One of our best speakers for the week was Elizabeth Brown Pryor, a historian who was granted access to recently recovered papers and correspondence (in 2002) of Robert E. Lee, which she has turned into a book, 'Reading The Man: A Portrait of Robert E. Lee Through His Private Letters.' She is interviewed in the July 2-9 U.S. News and World Report.

The best souvenir I bought was a T-shirt from a beer distributor that said, "Gettysburg — A drinking town with a history problem.'



 Posted: Tue Jul 3rd, 2007 02:18 pm
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David White
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Good stuff PC, Frank is a very nice man.



 Posted: Wed Jul 4th, 2007 12:45 am
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PvtClewell
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There was one other thing I need to mention about our trip.

On the ride to Gettysburg from our home in North Carolina, we made the side trip to Bedford, Va., site of the National D-Day Memorial. I was totally emotionally unprepared for what I saw.

The monument is basically a plaza built on a hillside with a wonderful view of the Shenandoah mountains. The monument itself features a stylized landing craft on the beach. There are three bronze statues of soldiers in the water: one wading on shore holding his rifle overhead, another laying on the beach, and another with one soldier helping a wounded comrade on to the beach. The water features a piping system that shoots bursts of air to make it appear that bullets are hitting the water. I was totally unnerved and brought to tears by this.

Opposite this scene at the beach is a depiction of four rangers scaling Pointe du-Hoc, representing valor, sacrifice and courage.

There is a huge semicircular wall around this scene filled with plaques, each with about 20 names on it. These are the names of the men who died on D-Day.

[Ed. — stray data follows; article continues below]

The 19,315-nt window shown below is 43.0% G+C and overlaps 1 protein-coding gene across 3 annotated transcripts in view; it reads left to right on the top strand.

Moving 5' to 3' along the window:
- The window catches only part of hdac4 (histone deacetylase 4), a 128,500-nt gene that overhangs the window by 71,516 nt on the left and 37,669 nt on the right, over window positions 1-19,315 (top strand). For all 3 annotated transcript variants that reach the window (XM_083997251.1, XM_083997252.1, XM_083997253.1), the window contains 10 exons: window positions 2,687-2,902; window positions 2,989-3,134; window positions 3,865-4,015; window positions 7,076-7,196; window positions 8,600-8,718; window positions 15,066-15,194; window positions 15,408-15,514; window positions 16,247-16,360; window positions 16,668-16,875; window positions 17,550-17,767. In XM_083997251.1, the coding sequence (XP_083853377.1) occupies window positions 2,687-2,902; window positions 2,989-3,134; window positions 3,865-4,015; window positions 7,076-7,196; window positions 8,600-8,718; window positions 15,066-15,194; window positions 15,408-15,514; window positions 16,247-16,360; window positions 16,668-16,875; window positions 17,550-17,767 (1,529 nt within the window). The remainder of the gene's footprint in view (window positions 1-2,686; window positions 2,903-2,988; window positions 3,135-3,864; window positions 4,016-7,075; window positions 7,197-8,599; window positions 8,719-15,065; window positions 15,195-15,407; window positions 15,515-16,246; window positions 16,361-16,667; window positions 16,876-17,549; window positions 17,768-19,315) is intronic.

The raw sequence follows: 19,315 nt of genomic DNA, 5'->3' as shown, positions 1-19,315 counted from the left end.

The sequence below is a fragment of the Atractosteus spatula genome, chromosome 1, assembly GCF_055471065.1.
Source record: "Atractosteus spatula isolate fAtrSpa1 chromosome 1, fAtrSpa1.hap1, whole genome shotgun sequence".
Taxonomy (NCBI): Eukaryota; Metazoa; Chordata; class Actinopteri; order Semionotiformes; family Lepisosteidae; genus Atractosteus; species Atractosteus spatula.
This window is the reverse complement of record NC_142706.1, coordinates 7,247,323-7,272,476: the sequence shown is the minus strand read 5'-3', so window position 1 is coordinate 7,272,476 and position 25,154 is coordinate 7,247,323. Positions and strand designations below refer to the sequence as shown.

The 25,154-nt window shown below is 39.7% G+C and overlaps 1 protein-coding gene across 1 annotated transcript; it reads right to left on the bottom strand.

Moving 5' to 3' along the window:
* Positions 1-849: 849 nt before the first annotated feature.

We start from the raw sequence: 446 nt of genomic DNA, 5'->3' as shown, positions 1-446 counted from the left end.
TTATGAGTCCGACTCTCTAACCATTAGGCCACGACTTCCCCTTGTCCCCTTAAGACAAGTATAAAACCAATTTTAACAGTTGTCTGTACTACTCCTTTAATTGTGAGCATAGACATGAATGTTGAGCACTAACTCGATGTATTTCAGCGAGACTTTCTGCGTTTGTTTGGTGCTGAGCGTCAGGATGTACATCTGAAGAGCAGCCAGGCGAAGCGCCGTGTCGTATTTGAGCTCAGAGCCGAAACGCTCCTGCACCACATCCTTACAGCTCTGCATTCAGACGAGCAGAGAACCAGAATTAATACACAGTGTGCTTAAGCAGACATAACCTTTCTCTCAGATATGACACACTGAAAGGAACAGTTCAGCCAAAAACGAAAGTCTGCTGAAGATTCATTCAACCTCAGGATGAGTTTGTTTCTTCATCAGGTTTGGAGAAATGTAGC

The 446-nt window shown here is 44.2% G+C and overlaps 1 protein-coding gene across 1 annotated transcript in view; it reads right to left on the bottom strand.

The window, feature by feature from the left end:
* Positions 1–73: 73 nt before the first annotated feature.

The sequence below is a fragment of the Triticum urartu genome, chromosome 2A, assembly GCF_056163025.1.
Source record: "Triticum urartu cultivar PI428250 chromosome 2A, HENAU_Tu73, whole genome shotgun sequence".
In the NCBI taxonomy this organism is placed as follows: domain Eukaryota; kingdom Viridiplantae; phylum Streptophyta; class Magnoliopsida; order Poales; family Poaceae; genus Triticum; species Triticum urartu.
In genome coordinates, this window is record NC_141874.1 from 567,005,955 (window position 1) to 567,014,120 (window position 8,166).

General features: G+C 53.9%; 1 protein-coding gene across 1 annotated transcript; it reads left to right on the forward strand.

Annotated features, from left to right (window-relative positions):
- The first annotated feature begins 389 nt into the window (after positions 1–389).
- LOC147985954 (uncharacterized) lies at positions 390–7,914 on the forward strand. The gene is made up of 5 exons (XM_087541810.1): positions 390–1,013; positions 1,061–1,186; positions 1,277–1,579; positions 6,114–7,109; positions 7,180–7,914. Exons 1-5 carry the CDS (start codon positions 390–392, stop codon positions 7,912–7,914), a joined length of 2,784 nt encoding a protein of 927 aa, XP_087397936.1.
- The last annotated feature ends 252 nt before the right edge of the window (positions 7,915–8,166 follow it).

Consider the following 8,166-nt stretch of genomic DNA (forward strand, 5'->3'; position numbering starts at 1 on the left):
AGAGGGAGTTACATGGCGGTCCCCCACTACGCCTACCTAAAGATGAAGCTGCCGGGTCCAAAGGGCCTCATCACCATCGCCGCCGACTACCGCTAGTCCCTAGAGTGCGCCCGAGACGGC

Bedford has special significance. During the war, this town of only 3,200 people lost 19 men on Omaha Beach that day, an ungodly burden for a small community to bear.

Bedford is located about 40 miles east of Roanoke and you really have to be on a mission to get to this place, but I tell you, it's worth every minute and every mile of your time to get there.



 Posted: Thu Jul 5th, 2007 08:16 pm
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younglobo
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PvtClewell wrote: One of our best speakers for the week was Elizabeth Brown Pryor, a historian who was granted access to recently recovered papers and correspondence (in 2002) of Robert E. Lee, which she has turned into a book, 'Reading The Man: A Portrait of Robert E. Lee Through His Private Letters.' She is interviewed in the July 2-9 U.S. News and World Report.

'


I got this book from our local libary is pretty good so far course I have only read the Intro. and first chapter mostly letters by his parents and early life.

will put a post in the book review area when done, is a thick one might take me awhile with 3 kids, a wife  and a job.

 



 Posted: Thu Jul 5th, 2007 08:38 pm
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PvtClewell
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Younglobo,

I'm about like you — I bought the book while in Gettysburg and have just read the preface so far.

One of the things Ms. Pryor told us was that each chapter of her book stands on its own, so you don't have to read each chapter in sequence for it to make any sense. Tempting. But I'll probably read it all, eventually. Might take me a while, too.

But I like what I've read so far.